Like the time I had hundreds of bites from a little bug known around here as a Turkey Mite. I stood for a couple of hours on what I now figure was a nice dusty spot for the wild turkeys to flop around and knock some of the mites off their bodies. I didn’t feel any bites until I started driving home, but at that point I couldn’t see any insects. After arriving home I finally located one of the little things, a tiny black speck that looked like a grain of dirt. I scratched it off onto a white counter, looked closely, and finally saw it move. Ugh. I showered and scrubbed hard and still woke up the next morning with a couple of hundred extremely itchy bites on my body. I don’t know how long they live, but I do know that I had new bites the second morning. It took much trial and error but I finally figured out that lice shampoo was the only thing to kill the little buggers.

I could tell a story about every picture I’ve done. Snake stories, and bathroom break stories. Or snake AND bathroom stories combined into one. Painting tales seem to grow like fishing tales. Man oh man! You should have seen what I painted today...before the bear came along and ate it. And speaking of telling tall tales, most plein air events and competitions are replete with adventure stories from artist to artist.

I don’t remember graduation night from my high school. Or much of my childhood for that matter. I don’t recall a lot of what some people might refer to as important moments in my life. BUT... I remember when my wife and I got married. I remember my daughter being born. And I remember painting in wind that was blowing fine dirt into my face so hard that I had to close my eyes and hold on to my canvas. It really is strange how the human mind works. Maybe I have selective memory which I would assume is very similar to selective hearing. My wife says I suffer from that latter affliction on occasion.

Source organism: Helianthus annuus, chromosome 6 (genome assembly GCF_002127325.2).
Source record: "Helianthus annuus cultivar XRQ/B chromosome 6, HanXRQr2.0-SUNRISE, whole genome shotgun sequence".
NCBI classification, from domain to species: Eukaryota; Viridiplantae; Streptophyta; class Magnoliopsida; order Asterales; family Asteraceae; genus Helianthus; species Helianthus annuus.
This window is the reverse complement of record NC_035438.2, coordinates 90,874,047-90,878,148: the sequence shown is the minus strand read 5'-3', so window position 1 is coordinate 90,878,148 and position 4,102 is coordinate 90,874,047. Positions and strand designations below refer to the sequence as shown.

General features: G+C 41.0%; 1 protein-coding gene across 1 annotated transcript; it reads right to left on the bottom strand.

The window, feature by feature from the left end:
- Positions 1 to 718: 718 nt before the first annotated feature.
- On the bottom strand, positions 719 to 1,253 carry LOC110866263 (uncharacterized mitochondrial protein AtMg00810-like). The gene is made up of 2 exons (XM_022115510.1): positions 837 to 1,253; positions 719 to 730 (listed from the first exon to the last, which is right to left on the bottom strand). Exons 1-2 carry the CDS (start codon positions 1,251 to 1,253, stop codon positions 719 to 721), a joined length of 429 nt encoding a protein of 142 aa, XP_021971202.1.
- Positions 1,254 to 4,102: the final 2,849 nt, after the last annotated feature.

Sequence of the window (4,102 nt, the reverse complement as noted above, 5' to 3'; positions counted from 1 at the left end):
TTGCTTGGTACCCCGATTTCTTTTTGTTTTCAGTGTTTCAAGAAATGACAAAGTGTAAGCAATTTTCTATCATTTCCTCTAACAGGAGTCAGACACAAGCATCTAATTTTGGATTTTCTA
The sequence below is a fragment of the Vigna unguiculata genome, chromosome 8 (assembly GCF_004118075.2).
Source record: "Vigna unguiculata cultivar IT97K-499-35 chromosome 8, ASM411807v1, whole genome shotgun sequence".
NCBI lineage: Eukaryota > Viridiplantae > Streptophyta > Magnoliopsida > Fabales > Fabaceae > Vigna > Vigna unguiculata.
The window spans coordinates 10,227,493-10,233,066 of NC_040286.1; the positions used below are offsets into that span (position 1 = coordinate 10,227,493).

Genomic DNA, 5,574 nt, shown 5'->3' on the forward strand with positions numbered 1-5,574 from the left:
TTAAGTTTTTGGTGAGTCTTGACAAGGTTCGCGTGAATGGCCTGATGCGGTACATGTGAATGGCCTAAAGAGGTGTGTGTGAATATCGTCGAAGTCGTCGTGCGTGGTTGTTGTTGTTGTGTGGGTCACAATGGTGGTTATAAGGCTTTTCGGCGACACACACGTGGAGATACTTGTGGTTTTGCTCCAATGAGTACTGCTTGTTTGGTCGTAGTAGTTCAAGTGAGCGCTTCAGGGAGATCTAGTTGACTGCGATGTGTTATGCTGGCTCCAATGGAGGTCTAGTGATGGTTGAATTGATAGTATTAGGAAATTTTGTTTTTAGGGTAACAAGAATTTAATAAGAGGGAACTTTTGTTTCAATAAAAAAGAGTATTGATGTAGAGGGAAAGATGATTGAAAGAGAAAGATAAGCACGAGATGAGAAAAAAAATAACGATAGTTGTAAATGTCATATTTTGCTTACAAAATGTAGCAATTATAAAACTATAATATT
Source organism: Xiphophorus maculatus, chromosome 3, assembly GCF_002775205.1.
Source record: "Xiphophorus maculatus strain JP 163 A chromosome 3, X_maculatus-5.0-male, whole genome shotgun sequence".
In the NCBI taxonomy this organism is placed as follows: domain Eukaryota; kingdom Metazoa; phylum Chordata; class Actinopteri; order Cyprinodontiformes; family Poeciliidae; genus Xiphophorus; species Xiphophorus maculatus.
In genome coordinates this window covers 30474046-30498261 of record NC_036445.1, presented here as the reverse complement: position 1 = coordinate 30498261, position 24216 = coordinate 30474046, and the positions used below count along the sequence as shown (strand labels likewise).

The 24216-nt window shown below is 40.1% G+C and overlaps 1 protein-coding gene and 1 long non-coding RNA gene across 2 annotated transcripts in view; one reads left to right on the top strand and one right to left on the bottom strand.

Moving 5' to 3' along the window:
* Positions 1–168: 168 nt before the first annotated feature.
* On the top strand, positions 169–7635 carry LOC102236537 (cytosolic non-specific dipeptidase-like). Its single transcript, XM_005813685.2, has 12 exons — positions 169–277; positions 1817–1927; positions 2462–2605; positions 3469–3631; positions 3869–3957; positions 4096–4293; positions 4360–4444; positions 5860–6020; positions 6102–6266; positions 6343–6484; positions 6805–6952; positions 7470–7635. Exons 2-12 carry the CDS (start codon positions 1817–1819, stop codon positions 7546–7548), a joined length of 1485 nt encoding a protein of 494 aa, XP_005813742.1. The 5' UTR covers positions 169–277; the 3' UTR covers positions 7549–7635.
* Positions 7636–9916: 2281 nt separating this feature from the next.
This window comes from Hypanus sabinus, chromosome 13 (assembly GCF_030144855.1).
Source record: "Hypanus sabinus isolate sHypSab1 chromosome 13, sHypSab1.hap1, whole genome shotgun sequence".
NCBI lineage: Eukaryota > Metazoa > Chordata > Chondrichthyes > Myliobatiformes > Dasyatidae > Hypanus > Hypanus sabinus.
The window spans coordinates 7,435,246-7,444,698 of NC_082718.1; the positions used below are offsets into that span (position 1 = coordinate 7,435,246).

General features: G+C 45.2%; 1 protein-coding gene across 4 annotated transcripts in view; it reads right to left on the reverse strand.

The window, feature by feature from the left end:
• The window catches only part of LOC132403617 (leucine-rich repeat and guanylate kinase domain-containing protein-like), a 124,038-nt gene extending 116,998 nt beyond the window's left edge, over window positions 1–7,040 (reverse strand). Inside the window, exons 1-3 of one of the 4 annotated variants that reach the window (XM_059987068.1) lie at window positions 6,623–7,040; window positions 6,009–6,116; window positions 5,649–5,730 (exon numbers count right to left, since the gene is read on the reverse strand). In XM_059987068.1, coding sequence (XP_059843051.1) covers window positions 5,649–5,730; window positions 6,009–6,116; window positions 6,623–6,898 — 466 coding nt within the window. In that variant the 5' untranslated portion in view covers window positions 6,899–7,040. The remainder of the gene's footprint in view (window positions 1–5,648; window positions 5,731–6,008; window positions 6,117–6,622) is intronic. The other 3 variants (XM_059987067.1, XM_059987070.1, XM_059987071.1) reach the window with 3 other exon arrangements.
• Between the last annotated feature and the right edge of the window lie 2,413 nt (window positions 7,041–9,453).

In any case, our memories are something to be cherished. Whether they be painting memories, or family ones. School, vacation and even work memories can give us pleasure, or cause us anxiety filled pain. But to stand in the middle of nature, soaking it all in, and putting those feelings down on canvas, etches the time and place onto our souls. To be recalled as we permit. To boast or humble ourselves, and to make others laugh. These stories we outdoor painters tell are not only what happened to us in the field that day, but what we felt, heard, saw, and experienced. Those days are the ultimate mental journals that we will look back through over time, to give ourselves peace and solitude.


Michael Manley said...

Bugs are the worst, and drunks, lots of drunks will come up here in Philly and tell you how to paint or how you are doing. We should write a guide book ;-)

Sue Pownall said...

Thank you for sharing a few of your tales. You are so right, we do remember the stories behind those pictures so much easily than photos.

Bill Guffey said...

Thanks Mike and Sue. The only drunks I've had to deal with down here were on the golf course. ;)